Good luck. It's always a tough call in these situations.
[User Picture]From: mistressannie
2009-01-03 06:15 pm (UTC)

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This article was very good! =)

To the OP: I've been to many weddings of Catholics, non-Catholics, and various varieties inbetween. If I had any reservations about it, I voiced those long before, so it's not like the couple didn't know what I believed and how I felt. However, it is a big day for two people, and refusing to come or be in the bridal party might be a huge damper for the couple on what should be a good and joyous occasion for them. This might appear really judgemental and turn them even further away from the Church. I'd say as long as you made your thoughts known to them, that's all you can really do. Go ahead and participate in the wedding. If you don't, then the situation might be even worse between you and them further on down the road.

I just got married in December ( in a Catholic church, to my wonderful non-Catholic hubby ). We had all kinds of faiths attending our wedding, from my husband's Baptist family, to my little sister's Jewish friend, to my Muslim friend and her daughters. I certainly didn't think they suddenly "agreed" with the Church and I did not view their attendance as such. They were there for Seth and I, because they loved us. It was a perfect Catholic wedding too. =)

[User Picture]From: bitwhizzle
2009-01-04 03:01 am (UTC)

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I had no clue about Catholics not attending non-Catholic weddings and the like. Wow. I mean, I've been quite vocal to my boyfriend about attending (or NOT, for that matter) weddings of our gay friends, and while he gets upset, he understands my reasoning for not wanting to go. However, I didn't realize that there were more situations that I probably shouldn't be putting myself into. Thanks for posting that link. It definitely gives me something to think about!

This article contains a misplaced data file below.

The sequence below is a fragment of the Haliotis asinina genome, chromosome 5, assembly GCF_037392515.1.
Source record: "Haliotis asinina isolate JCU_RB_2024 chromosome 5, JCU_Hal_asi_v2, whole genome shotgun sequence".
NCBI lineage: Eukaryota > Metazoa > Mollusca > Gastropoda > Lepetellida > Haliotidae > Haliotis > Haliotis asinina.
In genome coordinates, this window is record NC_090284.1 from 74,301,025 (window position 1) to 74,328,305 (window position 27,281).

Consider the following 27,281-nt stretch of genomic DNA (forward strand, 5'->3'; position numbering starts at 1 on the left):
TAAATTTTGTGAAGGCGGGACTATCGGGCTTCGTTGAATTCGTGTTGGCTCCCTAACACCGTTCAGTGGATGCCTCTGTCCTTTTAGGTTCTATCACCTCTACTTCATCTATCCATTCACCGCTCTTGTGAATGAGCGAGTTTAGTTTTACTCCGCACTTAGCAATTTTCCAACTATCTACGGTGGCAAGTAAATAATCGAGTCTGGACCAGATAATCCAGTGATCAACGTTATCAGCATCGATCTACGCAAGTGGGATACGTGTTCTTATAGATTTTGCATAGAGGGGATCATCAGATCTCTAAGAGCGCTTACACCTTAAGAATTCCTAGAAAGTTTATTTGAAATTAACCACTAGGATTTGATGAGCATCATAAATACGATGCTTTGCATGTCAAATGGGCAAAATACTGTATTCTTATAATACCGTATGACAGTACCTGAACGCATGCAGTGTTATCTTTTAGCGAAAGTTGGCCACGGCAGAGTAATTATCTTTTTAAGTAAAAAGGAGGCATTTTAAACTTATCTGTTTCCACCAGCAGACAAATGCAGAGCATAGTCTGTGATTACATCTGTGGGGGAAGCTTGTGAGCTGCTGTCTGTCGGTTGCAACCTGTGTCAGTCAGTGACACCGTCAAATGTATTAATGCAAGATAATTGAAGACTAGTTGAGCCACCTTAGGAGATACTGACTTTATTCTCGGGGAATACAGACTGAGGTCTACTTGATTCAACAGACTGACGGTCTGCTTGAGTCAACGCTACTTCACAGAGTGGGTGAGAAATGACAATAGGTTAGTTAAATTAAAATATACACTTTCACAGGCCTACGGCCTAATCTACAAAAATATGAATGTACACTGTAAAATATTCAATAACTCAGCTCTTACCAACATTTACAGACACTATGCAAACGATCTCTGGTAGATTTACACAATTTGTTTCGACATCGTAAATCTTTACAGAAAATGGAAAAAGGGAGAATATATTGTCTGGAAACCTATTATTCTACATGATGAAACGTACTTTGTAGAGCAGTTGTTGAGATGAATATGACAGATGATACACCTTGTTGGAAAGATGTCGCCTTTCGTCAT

[User Picture]From: joannaravenclaw
2009-01-04 03:49 am (UTC)

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Yeah, it's definitely a sticky situation. I didn't go to my dad's wedding in 2007 (he's a lifelong Protestant, but he was marrying a thrice-divorced lapsed Catholic), and he was pretty bitter about it for a long time. The marriage only lasted six months, though, so in the end I think we made the right decision by not going.
[User Picture]From: joannaravenclaw
2009-01-04 03:58 am (UTC)

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Also, Jimmy Akin has some very well-reasoned articles on his blog about whether or not Catholics should attend certain weddings.

http://www.jimmyakin.org/marriage_involvement/

Babyfood22 -- it has to do with creating scandal (see the Catechism of the Catholic Church for more about scandal). Usually, one's presence at a wedding means, implicitly, that the person in question approves of and celebrates that particular union. Sure, the bride and groom themselves may know that the guest doesn't approve, but the other guests may not -- and that creates scandal. Read the first article I linked to get a better understanding of the complexities of the situation.

Also, two of Jesus' key teachings were "Love your neighbor" and "Go and sin no more." Loving your neighbor doesn't mean you must celebrate when they sin -- in fact, that would be the opposite of loving. Sometimes love needs to be "tough love," and sometimes you need to take a stand and let people know when they may be straying down the wrong path, even if it means hurt feelings.

Just my $.02.